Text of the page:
With the birth of a new year comes a myriad of opportunities to improve yourself on the inside and the outside. Here are some ways to take control of your health in 2019.
See your doctor or primary care provider for a check-up, vaccination or screening. Regular care can help detect potential health problems before they start or can find problems early, giving you improved chances for treatment and cure. Make an annual wellness check-up a priority.
Remember to wash your hands. Germs spread easily from dirty hands, even when hands aren’t visibly dirty. Wash your hands thoroughly with soap and warm water, or if soap and warm water aren’t available, use an alcohol-based hand cleaner.
Give up tobacco and vaping. Science has thoroughly proven the dangers of using tobacco products and continues to find dangers in vaping. Kick the habit and save yourself the money, health problems and unappealing smell, as well as minding the health of those around you who may be exposed to secondhand smoke. Louisiana residents can find help quitting tobacco by calling 1-800-QUIT-NOW or visiting quitwithusla.org or wellaheadla.com.
Choose a healthier diet. Instead of focusing on losing weight, a more realistic goal is to put more of a priority on fresh fruits and vegetables, whole grains, beans, eggs, nuts, poultry, fish and lean meats. Opt for foods low in saturated fats, trans fats, cholesterol, salt and added sugars. Consider preparing meals in advance on Sundays so that you’re less likely to pick up a burger and fries from the nearest drive-thru on your way home. You may just find that adopting healthier eating habits will move you toward a more healthy weight. Find out more at wellaheadla.com.
Get moving. The federal government recently updated its recommendations for physical activity and came up with a clear conclusion: Americans are not getting enough. The new guidelines recommend a minimum of 150 minutes a week of moderate-intensity physical activity for adults, 60 minutes or more for children ages 6 to 17, and physical activity throughout the day for children ages 3 to 5, noting that activity throughout the day enhances young children’s growth and development. Walking, taking the stairs instead of the elevator, whatever it is, just move. Everything helps.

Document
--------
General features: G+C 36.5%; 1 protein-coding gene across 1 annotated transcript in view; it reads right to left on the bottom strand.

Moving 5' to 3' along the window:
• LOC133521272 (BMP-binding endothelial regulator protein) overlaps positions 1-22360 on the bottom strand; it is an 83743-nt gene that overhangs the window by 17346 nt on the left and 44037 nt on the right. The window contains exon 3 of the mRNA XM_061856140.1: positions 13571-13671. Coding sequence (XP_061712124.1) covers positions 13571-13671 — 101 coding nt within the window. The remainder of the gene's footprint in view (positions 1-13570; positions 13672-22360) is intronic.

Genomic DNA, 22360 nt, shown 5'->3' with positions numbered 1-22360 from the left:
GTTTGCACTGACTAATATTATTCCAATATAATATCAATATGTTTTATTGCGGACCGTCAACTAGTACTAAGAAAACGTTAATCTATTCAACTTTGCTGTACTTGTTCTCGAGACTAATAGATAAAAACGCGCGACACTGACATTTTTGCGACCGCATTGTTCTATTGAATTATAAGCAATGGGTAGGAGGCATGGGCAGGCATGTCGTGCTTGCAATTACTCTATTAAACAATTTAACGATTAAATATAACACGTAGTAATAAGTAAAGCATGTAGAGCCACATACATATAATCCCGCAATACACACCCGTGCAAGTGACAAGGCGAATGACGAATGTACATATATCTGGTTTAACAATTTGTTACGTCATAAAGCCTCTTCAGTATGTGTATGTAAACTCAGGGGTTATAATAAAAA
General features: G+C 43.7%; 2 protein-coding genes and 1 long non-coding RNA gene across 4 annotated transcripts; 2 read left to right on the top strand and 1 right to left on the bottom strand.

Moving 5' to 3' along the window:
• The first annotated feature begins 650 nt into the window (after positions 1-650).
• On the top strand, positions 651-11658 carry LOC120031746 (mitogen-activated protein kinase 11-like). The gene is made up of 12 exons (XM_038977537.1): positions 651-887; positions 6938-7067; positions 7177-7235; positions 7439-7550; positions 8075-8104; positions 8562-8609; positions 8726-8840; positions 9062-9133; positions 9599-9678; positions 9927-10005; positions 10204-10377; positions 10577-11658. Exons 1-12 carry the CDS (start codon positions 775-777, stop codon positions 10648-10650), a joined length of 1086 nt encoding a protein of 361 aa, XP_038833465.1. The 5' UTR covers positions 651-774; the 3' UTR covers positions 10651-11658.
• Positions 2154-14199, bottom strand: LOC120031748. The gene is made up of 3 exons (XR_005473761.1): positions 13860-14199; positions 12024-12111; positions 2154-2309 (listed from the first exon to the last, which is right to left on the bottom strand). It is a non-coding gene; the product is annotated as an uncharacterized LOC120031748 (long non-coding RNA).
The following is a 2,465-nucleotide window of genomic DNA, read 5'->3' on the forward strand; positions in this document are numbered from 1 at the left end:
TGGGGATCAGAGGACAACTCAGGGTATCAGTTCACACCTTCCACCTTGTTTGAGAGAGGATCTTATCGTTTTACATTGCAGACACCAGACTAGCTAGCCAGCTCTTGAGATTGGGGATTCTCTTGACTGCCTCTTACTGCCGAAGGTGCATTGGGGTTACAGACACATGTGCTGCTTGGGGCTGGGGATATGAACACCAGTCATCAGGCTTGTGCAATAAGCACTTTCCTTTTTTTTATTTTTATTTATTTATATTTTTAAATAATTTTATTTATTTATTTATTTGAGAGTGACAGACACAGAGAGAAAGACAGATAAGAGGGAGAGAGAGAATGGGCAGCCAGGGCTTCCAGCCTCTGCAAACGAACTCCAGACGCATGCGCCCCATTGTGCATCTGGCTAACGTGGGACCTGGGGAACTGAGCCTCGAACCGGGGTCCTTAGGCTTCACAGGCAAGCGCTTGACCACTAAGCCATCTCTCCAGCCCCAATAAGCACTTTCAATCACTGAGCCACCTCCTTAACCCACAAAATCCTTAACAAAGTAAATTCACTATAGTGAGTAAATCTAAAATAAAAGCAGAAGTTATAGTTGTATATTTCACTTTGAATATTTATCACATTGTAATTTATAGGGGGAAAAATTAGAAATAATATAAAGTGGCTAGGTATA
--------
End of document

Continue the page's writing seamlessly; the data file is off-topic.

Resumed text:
Aim for a good night’s sleep. Type 2 diabetes, cardiovascular disease, obesity and depression are among the conditions tied to insufficient sleep, not to mention the number of accidents on the road that occur because drivers are too tired to be behind the wheel. Visit the National Sleep Foundation for guidelines on sleep duration for all ages.
Wear your sunscreen when you’re spending time outdoors. Yes, that includes wintertime. Exposure to the sun provides a much-needed boost to vitamin D in the winter, but you still want to protect yourself from skin cancer, the most common type of cancer. Don’t forget to protect your eyes as well: wear quality sunglasses even if it’s cloudy.
Drink enough water. You don’t necessarily have to aim for eight cups a day, but lots of water is essential for good health. The National Institute of Medicine recommends 91 ounces a day for women and 125 ounces for men. That includes water that comes from all beverages and foods.
Monitor your mental health. Whether it’s anxiety, depression, hormonal fluctuations, stress or anything else, take your mental health seriously. Don’t be afraid to seek help. If you’re struggling, make it a priority to get help. Don’t suffer in silence. Find what works for you, be it counseling, yoga, medication or something else.
Have a happy and healthy 2019!